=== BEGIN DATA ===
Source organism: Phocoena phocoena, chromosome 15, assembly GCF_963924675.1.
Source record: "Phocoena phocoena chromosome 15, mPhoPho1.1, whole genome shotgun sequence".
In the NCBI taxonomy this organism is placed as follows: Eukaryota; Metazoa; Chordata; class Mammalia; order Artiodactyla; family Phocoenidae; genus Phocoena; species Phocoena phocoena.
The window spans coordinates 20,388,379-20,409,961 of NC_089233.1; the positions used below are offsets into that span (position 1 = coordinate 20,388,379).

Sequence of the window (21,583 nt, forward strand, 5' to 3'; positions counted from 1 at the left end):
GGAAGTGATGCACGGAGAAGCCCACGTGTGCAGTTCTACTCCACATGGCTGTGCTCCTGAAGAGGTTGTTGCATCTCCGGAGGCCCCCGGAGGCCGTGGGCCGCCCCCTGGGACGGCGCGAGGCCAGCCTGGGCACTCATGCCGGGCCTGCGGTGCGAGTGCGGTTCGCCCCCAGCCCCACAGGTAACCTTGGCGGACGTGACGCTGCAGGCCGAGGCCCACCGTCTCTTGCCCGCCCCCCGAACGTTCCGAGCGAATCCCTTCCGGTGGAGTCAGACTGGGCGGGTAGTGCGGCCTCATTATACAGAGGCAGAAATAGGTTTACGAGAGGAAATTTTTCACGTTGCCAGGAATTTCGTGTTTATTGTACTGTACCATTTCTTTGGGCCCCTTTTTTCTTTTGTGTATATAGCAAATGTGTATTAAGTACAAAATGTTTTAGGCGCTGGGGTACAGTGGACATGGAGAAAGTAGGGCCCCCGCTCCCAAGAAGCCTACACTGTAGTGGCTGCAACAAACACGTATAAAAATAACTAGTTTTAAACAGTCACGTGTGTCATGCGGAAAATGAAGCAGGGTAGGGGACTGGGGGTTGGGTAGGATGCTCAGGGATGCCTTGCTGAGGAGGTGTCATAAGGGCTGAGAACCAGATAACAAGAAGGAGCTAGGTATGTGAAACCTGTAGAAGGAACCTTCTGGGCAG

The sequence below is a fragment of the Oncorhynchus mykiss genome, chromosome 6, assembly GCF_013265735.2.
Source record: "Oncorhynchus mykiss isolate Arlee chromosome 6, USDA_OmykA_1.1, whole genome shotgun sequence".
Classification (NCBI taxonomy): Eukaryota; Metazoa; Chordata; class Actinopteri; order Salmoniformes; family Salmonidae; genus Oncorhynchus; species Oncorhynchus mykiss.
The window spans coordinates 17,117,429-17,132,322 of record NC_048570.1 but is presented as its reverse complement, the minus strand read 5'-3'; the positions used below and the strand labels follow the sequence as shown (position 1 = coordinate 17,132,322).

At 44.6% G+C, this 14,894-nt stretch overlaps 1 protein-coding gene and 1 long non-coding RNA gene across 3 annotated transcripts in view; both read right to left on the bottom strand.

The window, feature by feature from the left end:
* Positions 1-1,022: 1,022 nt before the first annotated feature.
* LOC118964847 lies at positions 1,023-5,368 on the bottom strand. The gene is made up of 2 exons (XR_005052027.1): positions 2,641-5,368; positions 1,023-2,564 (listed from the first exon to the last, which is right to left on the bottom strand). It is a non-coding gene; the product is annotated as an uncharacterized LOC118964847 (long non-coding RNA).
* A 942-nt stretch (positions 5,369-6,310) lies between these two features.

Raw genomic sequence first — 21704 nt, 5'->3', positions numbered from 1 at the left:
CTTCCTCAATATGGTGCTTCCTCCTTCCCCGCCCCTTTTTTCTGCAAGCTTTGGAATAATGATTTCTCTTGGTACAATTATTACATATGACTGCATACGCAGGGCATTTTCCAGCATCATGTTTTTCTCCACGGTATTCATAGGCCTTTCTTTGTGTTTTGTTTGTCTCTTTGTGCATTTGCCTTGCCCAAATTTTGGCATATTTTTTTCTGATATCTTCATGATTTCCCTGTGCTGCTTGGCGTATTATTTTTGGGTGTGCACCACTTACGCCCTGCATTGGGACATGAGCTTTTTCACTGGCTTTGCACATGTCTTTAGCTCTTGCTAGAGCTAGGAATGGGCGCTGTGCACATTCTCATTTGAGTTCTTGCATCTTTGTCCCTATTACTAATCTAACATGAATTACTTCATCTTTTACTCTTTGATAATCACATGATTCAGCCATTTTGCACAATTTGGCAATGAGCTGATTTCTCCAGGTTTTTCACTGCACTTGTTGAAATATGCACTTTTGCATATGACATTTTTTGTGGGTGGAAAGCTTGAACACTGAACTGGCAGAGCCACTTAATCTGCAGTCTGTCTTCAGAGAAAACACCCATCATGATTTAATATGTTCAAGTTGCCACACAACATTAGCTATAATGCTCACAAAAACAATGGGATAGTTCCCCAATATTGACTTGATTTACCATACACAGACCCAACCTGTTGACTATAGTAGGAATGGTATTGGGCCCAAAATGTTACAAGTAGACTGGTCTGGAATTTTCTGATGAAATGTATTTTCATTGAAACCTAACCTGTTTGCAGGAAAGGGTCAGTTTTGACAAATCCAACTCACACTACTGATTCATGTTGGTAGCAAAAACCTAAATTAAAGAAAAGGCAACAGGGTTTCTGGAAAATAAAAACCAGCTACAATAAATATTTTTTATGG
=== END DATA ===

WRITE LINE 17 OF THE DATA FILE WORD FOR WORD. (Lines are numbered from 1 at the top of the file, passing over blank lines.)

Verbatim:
CTTCCTCAATATGGTGCTTCCTCCTTCCCCGCCCCTTTTTTCTGCAAGCTTTGGAATAATGATTTCTCTTGGTACAATTATTACATATGACTGCATACGCAGGGCATTTTCCAGCATCATGTTTTTCTCCACGGTATTCATAGGCCTTTCTTTGTGTTTTGTTTGTCTCTTTGTGCATTTGCCTTGCCCAAATTTTGGCATATTTTTTTCTGATATCTTCATGATTTCCCTGTGCTGCTTGGCGTATTATTTTTGGGTGTGCACCACTTACGCCCTGCATTGGGACATGAGCTTTTTCACTGGCTTTGCACATGTCTTTAGCTCTTGCTAGAGCTAGGAATGGGCGCTGTGCACATTCTCATTTGAGTTCTTGCATCTTTGTCCCTATTACTAATCTAACATGAATTACTTCATCTTTTACTCTTTGATAATCACATGATTCAGCCATTTTGCACAATTTGGCAATGAGCTGATTTCTCCAGGTTTTTCACTGCACTTGTTGAAATATGCACTTTTGCATATGACATTTTTTGTGGGTGGAAAGCTTGAACACTGAACTGGCAGAGCCACTTAATCTGCAGTCTGTCTTCAGAGAAAACACCCATCATGATTTAATATGTTCAAGTTGCCACACAACATTAGCTATAATGCTCACAAAAACAATGGGATAGTTCCCCAATATTGACTTGATTTACCATACACAGACCCAACCTGTTGACTATAGTAGGAATGGTATTGGGCCCAAAATGTTACAAGTAGACTGGTCTGGAATTTTCTGATGAAATGTATTTTCATTGAAACCTAACCTGTTTGCAGGAAAGGGTCAGTTTTGACAAATCCAACTCACACTACTGATTCATGTTGGTAGCAAAAACCTAAATTAAAGAAAAGGCAACAGGGTTTCTGGAAAATAAAAACCAGCTACAATAAATATTTTTTATGG